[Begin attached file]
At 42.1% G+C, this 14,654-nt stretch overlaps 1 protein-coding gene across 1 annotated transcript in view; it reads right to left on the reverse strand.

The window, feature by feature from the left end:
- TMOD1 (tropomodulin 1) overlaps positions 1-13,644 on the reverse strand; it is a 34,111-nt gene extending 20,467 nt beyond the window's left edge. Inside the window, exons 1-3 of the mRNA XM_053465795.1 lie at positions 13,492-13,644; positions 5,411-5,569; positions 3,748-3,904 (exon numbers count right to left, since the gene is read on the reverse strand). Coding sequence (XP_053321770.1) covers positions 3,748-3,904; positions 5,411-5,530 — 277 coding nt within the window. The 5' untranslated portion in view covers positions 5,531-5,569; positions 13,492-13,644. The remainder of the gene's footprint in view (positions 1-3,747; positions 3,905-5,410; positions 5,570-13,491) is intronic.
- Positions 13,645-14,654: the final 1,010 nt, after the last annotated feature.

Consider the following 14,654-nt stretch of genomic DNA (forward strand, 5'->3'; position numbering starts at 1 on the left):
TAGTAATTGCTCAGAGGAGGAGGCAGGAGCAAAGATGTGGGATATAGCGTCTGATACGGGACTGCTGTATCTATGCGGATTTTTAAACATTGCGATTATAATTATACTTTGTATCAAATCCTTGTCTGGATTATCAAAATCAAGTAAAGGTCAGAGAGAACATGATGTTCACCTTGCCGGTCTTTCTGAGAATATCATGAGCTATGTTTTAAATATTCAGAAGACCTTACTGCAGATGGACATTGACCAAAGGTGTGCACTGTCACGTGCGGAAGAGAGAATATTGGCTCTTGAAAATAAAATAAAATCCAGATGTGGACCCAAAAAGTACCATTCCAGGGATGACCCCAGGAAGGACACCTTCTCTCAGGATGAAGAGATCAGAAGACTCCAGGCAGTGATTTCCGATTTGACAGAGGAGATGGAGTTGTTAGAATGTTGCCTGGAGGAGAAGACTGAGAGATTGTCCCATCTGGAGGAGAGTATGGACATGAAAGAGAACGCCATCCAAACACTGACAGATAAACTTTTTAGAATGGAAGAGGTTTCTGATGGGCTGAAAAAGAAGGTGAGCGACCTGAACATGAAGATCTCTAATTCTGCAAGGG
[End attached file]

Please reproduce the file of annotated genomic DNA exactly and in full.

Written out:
At 42.1% G+C, this 14,654-nt stretch overlaps 1 protein-coding gene across 1 annotated transcript in view; it reads right to left on the reverse strand.

The window, feature by feature from the left end:
- TMOD1 (tropomodulin 1) overlaps positions 1-13,644 on the reverse strand; it is a 34,111-nt gene extending 20,467 nt beyond the window's left edge. Inside the window, exons 1-3 of the mRNA XM_053465795.1 lie at positions 13,492-13,644; positions 5,411-5,569; positions 3,748-3,904 (exon numbers count right to left, since the gene is read on the reverse strand). Coding sequence (XP_053321770.1) covers positions 3,748-3,904; positions 5,411-5,530 — 277 coding nt within the window. The 5' untranslated portion in view covers positions 5,531-5,569; positions 13,492-13,644. The remainder of the gene's footprint in view (positions 1-3,747; positions 3,905-5,410; positions 5,570-13,491) is intronic.
- Positions 13,645-14,654: the final 1,010 nt, after the last annotated feature.

Consider the following 14,654-nt stretch of genomic DNA (forward strand, 5'->3'; position numbering starts at 1 on the left):
TAGTAATTGCTCAGAGGAGGAGGCAGGAGCAAAGATGTGGGATATAGCGTCTGATACGGGACTGCTGTATCTATGCGGATTTTTAAACATTGCGATTATAATTATACTTTGTATCAAATCCTTGTCTGGATTATCAAAATCAAGTAAAGGTCAGAGAGAACATGATGTTCACCTTGCCGGTCTTTCTGAGAATATCATGAGCTATGTTTTAAATATTCAGAAGACCTTACTGCAGATGGACATTGACCAAAGGTGTGCACTGTCACGTGCGGAAGAGAGAATATTGGCTCTTGAAAATAAAATAAAATCCAGATGTGGACCCAAAAAGTACCATTCCAGGGATGACCCCAGGAAGGACACCTTCTCTCAGGATGAAGAGATCAGAAGACTCCAGGCAGTGATTTCCGATTTGACAGAGGAGATGGAGTTGTTAGAATGTTGCCTGGAGGAGAAGACTGAGAGATTGTCCCATCTGGAGGAGAGTATGGACATGAAAGAGAACGCCATCCAAACACTGACAGATAAACTTTTTAGAATGGAAGAGGTTTCTGATGGGCTGAAAAAGAAGGTGAGCGACCTGAACATGAAGATCTCTAATTCTGCAAGGG